Three Actions to Expect from a Potential External CFO
A growing number of mid-sized businesses are bringing in an external CFO to help them meet a wide range of financial and operational challenges. When utilized properly, an external CFO will provide high-level strategic planning and business management that can increase shareholder value by improving financial performance and boosting overall profitability.
Executives looking at hiring an external CFO face several challenges. They tend to be cautious and skeptical when purchasing professional financial services such as those provided by an external CFO. Many have had experiences with service providers that over-promised and under-delivered, which makes them skeptical of unsubstantiated promises. They focus heavily on economic outcomes and retaining control, so they seek economic justification when making these decisions.
Few C-level executives have the time to conduct a detailed analysis of exactly what professional financial services firms (including those providing an external CFO) are offering, let alone analyze the proof of their claims to add value to an engagement. In searching for a provider, executives should expect to see three actions from an external CFO partner.
1. Collaborate with You on Building a Business Case
Without a solid business case, executives are not able to determine if they have selected the right services provider. Nor can they be assured that they will realize the return on investment they expect.
An external CFO should be willing to work with you and your team to build a valid business case for the engagement. Doing so demonstrates that the business will realize targeted value from the engagement — more specifically, the type of value sought, where it will be realized and how it will be quantified.
2. Provide a Proven Track Record of Client Successes
Executives we’ve talked with say they seek specific types of information in contacting references. They see references and case studies as additional forms of proof that the external CFO has helped clients complete successful engagements. In this context, references, testimonials and case studies should directly address areas like the following:
a. Client successes stories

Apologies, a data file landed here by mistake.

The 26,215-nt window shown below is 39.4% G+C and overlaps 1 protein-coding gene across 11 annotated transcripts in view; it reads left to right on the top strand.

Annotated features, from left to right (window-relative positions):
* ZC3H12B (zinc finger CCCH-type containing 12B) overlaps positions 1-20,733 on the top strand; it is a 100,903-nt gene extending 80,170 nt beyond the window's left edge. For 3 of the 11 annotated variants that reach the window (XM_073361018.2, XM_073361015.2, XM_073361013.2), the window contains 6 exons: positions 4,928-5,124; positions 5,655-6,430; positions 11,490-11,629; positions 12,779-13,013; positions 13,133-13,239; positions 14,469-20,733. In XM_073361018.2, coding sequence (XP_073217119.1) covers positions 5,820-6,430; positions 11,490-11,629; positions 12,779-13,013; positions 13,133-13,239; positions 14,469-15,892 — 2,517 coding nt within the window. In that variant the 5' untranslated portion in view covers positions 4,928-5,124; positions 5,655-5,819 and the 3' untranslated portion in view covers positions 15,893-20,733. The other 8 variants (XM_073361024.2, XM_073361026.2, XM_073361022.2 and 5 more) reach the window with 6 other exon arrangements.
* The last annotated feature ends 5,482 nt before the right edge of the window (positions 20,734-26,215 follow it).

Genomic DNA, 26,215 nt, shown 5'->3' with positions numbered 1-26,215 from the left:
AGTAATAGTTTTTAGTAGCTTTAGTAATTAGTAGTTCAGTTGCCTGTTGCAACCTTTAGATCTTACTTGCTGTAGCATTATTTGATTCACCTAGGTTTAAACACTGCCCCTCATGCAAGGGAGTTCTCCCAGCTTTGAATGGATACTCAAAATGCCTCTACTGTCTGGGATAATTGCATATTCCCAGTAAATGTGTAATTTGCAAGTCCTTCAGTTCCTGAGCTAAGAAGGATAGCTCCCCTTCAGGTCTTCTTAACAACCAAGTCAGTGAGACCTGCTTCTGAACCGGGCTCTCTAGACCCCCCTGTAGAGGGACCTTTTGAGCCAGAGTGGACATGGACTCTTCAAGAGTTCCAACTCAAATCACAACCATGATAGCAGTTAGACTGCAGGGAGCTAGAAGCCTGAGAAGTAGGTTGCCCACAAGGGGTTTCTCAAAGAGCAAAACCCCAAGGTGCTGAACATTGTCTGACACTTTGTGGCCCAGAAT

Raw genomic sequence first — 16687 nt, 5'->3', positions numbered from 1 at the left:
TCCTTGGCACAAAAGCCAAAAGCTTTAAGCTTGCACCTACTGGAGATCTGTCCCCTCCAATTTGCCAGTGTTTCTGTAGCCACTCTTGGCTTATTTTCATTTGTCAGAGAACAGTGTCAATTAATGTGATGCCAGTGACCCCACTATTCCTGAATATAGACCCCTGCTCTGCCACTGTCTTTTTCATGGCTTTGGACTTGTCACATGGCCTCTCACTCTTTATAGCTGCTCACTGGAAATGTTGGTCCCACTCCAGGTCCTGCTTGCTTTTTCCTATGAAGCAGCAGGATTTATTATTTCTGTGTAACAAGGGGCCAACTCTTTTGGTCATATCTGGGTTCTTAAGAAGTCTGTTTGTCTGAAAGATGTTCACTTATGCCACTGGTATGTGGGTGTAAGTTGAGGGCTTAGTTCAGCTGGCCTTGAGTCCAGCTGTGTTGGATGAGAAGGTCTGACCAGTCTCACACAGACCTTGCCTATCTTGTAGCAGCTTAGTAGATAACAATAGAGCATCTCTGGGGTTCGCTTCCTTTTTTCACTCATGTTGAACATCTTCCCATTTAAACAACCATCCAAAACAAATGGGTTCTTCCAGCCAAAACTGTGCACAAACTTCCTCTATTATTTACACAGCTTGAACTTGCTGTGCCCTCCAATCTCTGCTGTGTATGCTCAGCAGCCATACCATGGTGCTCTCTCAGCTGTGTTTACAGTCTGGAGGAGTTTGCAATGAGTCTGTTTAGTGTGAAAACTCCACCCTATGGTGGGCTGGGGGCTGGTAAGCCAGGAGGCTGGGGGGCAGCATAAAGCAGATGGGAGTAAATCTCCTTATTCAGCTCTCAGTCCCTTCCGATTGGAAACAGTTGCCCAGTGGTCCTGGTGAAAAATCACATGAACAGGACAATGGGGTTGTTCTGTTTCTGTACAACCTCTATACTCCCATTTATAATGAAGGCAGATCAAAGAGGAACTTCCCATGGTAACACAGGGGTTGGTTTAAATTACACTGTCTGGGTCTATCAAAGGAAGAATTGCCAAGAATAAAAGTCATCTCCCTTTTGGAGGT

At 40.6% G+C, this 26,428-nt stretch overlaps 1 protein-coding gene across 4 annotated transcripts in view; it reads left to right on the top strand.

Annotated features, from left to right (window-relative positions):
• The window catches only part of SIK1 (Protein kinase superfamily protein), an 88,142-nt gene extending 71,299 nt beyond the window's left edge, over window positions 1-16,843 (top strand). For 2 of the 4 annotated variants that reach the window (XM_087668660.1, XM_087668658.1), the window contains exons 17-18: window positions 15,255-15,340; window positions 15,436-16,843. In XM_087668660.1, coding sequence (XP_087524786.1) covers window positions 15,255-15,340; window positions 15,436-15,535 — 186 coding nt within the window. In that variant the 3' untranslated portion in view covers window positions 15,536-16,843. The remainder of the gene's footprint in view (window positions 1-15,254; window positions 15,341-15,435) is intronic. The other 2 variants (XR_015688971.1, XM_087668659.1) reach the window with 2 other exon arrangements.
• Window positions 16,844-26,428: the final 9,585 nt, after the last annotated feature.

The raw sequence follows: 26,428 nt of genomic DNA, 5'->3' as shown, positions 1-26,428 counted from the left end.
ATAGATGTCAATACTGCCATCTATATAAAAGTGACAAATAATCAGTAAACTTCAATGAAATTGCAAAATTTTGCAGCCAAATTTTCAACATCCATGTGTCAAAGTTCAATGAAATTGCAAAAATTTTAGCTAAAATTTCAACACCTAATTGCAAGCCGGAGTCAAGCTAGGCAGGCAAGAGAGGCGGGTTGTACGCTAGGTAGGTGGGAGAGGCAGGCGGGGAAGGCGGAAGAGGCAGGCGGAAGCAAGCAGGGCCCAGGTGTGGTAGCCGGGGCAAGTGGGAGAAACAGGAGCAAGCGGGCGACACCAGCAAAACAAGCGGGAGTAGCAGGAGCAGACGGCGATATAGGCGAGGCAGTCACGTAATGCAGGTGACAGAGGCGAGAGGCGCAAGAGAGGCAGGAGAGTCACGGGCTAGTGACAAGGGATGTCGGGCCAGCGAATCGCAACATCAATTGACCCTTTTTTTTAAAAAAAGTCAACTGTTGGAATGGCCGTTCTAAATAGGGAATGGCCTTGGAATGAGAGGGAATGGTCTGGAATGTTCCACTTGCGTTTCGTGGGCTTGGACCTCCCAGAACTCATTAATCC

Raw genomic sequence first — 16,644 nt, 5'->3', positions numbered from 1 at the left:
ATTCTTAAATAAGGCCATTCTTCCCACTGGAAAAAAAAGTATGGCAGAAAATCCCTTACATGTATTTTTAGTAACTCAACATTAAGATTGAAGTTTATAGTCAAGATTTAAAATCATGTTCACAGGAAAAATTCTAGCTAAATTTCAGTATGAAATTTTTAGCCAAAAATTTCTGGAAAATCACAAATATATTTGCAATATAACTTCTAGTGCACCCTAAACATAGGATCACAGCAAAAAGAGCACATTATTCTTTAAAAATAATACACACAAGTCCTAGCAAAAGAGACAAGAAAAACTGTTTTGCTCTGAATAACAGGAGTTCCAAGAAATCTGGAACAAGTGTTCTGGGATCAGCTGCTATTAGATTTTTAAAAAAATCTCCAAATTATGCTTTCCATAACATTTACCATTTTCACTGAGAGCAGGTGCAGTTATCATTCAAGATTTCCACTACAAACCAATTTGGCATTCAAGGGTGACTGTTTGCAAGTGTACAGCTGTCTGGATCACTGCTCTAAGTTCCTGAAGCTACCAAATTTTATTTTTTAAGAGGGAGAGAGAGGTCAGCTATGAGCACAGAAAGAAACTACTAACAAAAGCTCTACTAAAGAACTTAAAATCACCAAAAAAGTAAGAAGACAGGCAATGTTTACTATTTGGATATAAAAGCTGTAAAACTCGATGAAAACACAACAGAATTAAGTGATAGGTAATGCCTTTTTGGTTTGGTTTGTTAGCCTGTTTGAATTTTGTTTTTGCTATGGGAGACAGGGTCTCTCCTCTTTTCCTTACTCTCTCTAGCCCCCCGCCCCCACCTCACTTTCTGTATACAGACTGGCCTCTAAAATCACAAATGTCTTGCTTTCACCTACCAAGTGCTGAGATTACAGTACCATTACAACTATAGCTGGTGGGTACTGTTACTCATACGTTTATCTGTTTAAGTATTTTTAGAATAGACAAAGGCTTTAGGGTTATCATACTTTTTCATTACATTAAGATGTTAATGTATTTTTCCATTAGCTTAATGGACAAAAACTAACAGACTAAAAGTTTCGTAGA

b. C-level financial expertise
c. Your challenges and targeted value
d. Experience with similar situations
e. Scale, scope and versatility
f. Analysis, ideas and innovation
g. Service levels and availability
Therefore, in addition to references, external CFOs should be prepared to deliver proof of their successful track records, quality of service and client successes with client testimonials and case studies. Following are examples of how our external CFO services illustrate the seven areas above:
Acquisition accounting assistance — A half-a-billion-dollar public medical imaging business needed help with acquisition accounting during the transition period when it acquired a software company. This was the first vertical acquisition of a new business line beyond its core offerings, so it didn’t have the bandwidth or expertise needed to complete the acquisition integration. Our external CFO addressed intricate software and multiple element arrangements accounting regulations and trained in-house staff in foreign currency accounting and revenue recognition. Preparation for the audit and SEC filings were also accomplished — all within a compressed timeframe.
Three-year audit preparation — Deliberating a reverse triangular merger with a foreign issuer on NASDAQ, an unaudited company needed to update its books in preparation for a three-year audit. While evaluating the business case, the external CFO discovered critical operational challenges that showed the client’s best interests were not well-served by the merger. Therefore, the company decided moving forward with the merger was not appropriate. The CFO prepared the company for its first audit and helped to develop internal controls, recruit and train a controller, and create accounting policies and procedures.
Financial modeling — A startup firm needed to quickly develop a financial model to help internal focus on key financial anchor points and for fundraising. The external CFO helped the company understand and set revenue, sales and cost goals, as well as how to hit them in both operational and financial ways. The financial model helped the startup improve its business and better communicate with stakeholders and potential investors in a financial language.
3. Offer a Project for You to See the CFO in Action
An external CFO who offers to work on a complimentary project gives you and your team a first-hand view of many areas and delivers proof that the professional delivers targeted value as promised.
In addition to collaborating with you on building a business case, ask a potential external CFO partner about delivering a short, real-world project like a preliminary discovery engagement to assess challenges and uncover opportunities. Another offer might be for the professional to provide a complimentary benchmarking analysis that compares your numbers to peer companies in your industry and of your size.
Working together on a project like one of these lets you experience the CFO’s workstyle, cultural fit, approach, value outcomes and commitment to your company
A growing number of businesses are turning to external CFOs to help them meet a wide range of financial and operational challenges. However, challenges include executive time limitations doing thorough research on providers and a need for surety that a selected provider will deliver promised value. Look for an external CFO who will collaborate with you on a business case, provide thorough proof of successes, and offer a project to let you experience first-hand workstyle, fit and outcomes.
Arthur F. Rothberg, Managing Director, CFO Edge, LLC